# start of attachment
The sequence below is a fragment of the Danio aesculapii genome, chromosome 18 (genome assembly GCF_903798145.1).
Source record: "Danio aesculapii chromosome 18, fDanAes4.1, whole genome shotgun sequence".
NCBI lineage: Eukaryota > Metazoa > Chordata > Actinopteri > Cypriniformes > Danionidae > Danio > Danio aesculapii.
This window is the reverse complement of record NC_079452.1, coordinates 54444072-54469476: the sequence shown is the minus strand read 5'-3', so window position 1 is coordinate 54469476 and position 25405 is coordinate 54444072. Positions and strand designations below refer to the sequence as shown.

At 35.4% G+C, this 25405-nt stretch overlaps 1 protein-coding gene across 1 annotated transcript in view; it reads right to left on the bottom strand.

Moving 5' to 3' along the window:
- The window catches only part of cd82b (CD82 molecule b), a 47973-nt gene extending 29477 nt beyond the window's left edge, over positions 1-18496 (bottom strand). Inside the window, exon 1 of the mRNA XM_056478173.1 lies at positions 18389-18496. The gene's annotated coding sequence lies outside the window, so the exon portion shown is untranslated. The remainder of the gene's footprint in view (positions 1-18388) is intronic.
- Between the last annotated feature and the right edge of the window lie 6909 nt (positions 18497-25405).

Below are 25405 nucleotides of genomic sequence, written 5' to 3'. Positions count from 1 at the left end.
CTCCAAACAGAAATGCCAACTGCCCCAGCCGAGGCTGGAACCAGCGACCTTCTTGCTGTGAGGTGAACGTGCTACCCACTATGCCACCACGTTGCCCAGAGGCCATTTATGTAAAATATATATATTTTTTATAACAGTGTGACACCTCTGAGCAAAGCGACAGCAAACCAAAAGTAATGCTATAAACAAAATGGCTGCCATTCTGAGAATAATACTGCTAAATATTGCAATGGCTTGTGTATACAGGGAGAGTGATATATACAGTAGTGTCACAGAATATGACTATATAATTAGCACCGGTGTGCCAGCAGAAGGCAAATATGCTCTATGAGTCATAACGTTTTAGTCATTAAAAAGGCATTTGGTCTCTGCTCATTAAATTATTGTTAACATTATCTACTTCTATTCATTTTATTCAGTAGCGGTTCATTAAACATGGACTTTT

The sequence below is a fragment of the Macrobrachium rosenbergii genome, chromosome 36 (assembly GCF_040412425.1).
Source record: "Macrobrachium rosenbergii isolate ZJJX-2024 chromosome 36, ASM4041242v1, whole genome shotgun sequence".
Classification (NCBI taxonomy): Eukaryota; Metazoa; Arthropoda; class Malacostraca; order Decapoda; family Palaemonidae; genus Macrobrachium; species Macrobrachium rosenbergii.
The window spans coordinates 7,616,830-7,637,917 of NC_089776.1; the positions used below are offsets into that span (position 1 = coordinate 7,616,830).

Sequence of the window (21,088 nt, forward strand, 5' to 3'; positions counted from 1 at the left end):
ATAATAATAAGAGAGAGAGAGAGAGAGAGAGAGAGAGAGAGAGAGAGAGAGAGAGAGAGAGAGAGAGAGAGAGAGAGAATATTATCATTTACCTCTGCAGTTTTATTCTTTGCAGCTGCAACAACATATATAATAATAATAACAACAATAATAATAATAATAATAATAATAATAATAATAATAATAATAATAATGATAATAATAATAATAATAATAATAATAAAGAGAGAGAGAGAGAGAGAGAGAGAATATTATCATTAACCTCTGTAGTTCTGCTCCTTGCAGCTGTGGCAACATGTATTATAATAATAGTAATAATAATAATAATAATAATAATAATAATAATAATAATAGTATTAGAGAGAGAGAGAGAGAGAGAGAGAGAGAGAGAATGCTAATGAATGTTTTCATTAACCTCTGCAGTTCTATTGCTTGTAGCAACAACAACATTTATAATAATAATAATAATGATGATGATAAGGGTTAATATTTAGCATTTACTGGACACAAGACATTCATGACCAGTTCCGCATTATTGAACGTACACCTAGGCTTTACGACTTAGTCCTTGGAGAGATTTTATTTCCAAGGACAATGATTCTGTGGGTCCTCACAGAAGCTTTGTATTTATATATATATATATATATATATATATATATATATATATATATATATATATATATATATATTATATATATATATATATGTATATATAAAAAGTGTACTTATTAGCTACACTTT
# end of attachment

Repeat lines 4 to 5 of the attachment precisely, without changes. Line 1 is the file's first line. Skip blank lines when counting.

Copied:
This window is the reverse complement of record NC_079452.1, coordinates 54444072-54469476: the sequence shown is the minus strand read 5'-3', so window position 1 is coordinate 54469476 and position 25405 is coordinate 54444072. Positions and strand designations below refer to the sequence as shown.

At 35.4% G+C, this 25405-nt stretch overlaps 1 protein-coding gene across 1 annotated transcript in view; it reads right to left on the bottom strand.